10. Coming to the actual evidence on record of its execution, it will be noticed, that the plaintiffs have definitely pleaded in their plaint that the sale deed in question was fabricated and was never executed by Smt. Reoti Devi. They, of course, took a plea that Smt. Reoti Devi was an old, simple and Pardanashin lady and was under the influence of her elder son Hamarain, who was a clever and cunning person. This plea was taken with a view to take the benefit of the presumption available to pardanashin ladies when executing deeds, a topic on which the learned Judge of the court below has devoted much time and attention, but we do not think it is necessary to base our judgment on that circumstance for there was some tenability and force in the argument of the learned counsel for the defendants-appellants that the court below has misappreciated the law on that topic. We would prefer to cursorily examine the actual evidence tendered by the parties about the execution of the document or how it came into existence. The defendants adduced their evidence first to prove the due execution of the sale deed by Smt. Reoti Devi. They produced one Gyanchand as a witness. He stated 'I have knowledge of the sale deed. Rewa (Smt. Reoti Devi) executed the sale deed in my presence. Babulal was a marginal witness and is dead. Shiv Prasad was present and is dead. There were two others (after reading the document dated 19-6-1916 the witness said the contents of the document executed were the same)'. It appears that though the document was executed on 18-6-1916 but it was registered on 19-6-1916 and in the record of the statement it is the latter date which has been mentioned. From the cross-examination it was elicited from this witness that he was closely related to Smt. Atar Devi, the mother of the defendants and that he reached there by chance when the sale deed was being executed, according to him, by Smt. Reoti Devi alias Rewa. It appears that this witness was called mainly for the purpose of proving a deed of relinquishment said to have been executed by Babulal in favour of Harnarain in regard to some other property. In regard to the execution of the deed of relinquishment this witness definitely asserted that he saw Babulal affixing his thumb impression on the document in his presence. But when he came to prove the execution of the sale deed in question though this witness stated that he was present but he did not say that he saw Smt. Reoti Devi alias Rewa affixing her thumb mark on the sale deed.He contented himself by saving that he has the knowledge of the sale deed and to repeat his words 'Benama mere samne kiya Rewa ne'. The official Translator has translated it as 'Rewa executed the sale deed in my presence'. What the witness said in his own language appears to be very vague. Further, while stating that two of the marginal witnesses, Babulal and Shiv Prasad, were dead, this witness said that there were two others. What happened to them, he does not say. In fact we find that there were only three marginal witnesses, but according to the statement of this witness, there were four. This also shows this witness in a bad light as he was not sure how many marginal witnesses were there. There is no evidence on record that Jagan Prasad was dead and no explanation is forthcoming on behalf of the defendants why lagan Prasad was not produced. Considering the statement of this witness on its merits and finding that he is a close relation of the defendants and happened by chance at the place where the sale deed in question is said to have been executed, hardly any reliance can be placed on the statement of this witness.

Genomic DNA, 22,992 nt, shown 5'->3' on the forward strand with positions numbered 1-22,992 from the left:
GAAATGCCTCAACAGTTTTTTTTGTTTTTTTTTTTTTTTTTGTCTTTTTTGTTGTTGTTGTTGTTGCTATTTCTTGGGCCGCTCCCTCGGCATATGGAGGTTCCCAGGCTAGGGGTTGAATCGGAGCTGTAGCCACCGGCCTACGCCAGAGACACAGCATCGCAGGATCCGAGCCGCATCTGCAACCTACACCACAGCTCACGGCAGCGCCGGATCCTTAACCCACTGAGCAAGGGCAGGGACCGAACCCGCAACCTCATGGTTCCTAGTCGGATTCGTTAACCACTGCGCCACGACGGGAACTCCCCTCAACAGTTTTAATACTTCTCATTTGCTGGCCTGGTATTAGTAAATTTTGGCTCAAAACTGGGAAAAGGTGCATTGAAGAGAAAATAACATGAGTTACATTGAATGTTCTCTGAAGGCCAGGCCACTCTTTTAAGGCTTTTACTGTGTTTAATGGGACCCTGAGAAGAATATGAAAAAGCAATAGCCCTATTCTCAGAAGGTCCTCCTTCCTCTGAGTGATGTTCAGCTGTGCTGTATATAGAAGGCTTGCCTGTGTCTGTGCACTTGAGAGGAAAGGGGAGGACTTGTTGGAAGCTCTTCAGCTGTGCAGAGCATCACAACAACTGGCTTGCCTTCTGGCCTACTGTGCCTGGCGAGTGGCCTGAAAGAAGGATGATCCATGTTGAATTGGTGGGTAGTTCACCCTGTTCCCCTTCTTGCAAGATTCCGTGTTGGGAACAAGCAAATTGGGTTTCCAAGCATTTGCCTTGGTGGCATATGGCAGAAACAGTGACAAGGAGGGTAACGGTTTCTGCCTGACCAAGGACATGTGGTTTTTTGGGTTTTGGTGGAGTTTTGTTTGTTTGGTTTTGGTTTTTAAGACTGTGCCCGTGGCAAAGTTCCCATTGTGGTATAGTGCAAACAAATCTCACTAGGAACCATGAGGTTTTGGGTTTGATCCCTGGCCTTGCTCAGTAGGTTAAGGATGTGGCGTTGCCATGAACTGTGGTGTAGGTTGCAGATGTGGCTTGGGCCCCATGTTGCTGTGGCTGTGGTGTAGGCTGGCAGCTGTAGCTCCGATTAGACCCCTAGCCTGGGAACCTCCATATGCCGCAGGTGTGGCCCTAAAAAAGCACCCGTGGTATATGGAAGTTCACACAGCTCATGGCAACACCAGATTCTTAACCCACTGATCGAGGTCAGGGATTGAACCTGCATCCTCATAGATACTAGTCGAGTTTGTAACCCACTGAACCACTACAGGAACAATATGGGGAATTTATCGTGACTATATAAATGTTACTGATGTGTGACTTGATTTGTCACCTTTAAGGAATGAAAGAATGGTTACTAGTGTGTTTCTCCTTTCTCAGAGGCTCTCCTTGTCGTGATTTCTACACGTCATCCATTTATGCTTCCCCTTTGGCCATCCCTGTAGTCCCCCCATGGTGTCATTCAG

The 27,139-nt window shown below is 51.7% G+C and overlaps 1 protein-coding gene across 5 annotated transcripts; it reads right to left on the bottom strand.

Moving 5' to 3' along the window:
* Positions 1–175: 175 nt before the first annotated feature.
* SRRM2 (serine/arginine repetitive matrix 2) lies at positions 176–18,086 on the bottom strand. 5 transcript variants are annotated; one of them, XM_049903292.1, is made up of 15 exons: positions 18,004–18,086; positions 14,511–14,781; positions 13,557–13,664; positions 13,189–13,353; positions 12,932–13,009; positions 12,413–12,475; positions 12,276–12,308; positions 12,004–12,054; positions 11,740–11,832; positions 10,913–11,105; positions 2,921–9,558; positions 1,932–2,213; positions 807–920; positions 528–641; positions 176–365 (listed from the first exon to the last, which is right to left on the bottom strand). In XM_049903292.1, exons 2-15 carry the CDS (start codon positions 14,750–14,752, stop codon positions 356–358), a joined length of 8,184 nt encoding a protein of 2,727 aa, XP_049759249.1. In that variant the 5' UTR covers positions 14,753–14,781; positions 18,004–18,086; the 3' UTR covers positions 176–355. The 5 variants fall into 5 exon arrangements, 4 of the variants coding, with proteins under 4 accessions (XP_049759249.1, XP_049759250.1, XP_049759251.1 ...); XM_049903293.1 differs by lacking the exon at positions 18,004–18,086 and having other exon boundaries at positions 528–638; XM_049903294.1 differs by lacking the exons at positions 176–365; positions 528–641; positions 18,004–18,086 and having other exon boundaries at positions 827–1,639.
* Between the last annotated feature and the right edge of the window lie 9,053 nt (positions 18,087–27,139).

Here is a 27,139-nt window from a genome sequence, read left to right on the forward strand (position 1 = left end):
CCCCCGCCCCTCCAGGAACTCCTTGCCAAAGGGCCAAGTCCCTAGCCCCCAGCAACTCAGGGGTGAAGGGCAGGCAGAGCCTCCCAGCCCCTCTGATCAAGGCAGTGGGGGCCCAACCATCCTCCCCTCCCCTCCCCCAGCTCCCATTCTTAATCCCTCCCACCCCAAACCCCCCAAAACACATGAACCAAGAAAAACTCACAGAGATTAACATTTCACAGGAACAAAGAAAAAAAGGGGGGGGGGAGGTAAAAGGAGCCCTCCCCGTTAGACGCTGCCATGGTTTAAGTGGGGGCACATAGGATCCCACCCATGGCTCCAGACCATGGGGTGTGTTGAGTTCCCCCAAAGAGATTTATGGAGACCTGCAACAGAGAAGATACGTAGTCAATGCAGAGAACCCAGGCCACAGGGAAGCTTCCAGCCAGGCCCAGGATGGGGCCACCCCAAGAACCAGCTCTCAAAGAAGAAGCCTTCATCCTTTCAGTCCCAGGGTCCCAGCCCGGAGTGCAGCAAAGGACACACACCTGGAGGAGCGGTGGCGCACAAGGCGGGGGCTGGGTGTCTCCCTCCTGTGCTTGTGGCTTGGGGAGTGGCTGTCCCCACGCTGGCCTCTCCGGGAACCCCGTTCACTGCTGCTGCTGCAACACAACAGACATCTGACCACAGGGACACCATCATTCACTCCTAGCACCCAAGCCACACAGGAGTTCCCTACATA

11. The plaintiffs examined Madan Lal as their witness. Madan Lal was an old servant of Harnarain. This fact was not challenged in cross-examination of the witness. He stated that the sale deed in question was prepared in his presence by Harnarain, who procured a prostitute for impressing her thumb mark upon it. There is nothing in the cross-examination of this witness which could even remotely suggest that this witness was telling a lie in the witness box. In fact the statement of the witness that a prostitute or a woman of ill-fame was procured by Harnarain for that purpose was not challenged in cross-examination.
12. We agree, therefore, with the finding of the court below that the defendants have miserably failed to discharge their onus in establishing the due execution of the sale deed dated 18-6-1916 by Smt. Reoti Devi alias Rewa. On the other hand, there is sufficient evidence adduced on behalf of the plaintiffs-respondents that the said sale deed was got fabricated by Harnarain.